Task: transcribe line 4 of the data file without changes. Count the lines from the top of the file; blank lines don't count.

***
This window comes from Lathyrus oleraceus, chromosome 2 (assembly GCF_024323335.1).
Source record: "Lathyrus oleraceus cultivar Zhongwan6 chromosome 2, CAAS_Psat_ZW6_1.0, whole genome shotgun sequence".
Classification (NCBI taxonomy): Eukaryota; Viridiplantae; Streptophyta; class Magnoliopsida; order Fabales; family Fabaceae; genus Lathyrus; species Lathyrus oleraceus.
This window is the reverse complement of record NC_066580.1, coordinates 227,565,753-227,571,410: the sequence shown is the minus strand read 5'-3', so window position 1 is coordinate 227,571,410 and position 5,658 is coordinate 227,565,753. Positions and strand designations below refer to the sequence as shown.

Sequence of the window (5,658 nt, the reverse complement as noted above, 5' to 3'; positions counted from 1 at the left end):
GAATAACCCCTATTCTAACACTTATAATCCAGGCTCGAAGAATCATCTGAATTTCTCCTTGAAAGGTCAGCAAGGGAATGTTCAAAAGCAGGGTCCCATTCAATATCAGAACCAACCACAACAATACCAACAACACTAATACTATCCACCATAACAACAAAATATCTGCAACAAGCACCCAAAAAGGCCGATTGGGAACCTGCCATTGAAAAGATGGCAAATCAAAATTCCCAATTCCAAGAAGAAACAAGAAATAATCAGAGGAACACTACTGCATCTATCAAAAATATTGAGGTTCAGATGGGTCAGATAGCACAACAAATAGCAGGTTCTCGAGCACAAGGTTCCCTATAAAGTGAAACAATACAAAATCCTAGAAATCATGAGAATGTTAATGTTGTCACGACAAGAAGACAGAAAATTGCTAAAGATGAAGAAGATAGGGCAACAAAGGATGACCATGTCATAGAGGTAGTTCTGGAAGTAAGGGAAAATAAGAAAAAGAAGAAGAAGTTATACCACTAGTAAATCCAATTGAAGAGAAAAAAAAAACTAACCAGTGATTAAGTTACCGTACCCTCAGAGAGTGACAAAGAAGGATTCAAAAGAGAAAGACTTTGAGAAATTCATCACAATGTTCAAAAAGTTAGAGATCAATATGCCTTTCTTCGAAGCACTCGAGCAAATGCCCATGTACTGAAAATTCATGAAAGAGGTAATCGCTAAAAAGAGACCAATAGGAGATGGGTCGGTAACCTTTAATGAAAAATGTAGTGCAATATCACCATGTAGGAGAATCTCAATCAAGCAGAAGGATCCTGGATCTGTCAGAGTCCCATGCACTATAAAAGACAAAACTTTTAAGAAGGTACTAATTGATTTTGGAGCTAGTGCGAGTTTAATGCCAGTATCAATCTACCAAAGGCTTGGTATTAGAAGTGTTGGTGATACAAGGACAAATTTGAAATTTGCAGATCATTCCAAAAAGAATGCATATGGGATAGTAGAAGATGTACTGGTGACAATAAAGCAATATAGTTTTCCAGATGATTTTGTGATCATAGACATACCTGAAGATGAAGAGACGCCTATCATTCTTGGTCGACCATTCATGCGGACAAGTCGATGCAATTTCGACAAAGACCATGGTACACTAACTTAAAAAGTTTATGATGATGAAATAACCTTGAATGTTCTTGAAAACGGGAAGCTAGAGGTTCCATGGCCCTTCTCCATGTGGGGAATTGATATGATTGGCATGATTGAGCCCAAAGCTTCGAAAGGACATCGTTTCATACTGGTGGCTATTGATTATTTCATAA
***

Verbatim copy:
This window is the reverse complement of record NC_066580.1, coordinates 227,565,753-227,571,410: the sequence shown is the minus strand read 5'-3', so window position 1 is coordinate 227,571,410 and position 5,658 is coordinate 227,565,753. Positions and strand designations below refer to the sequence as shown.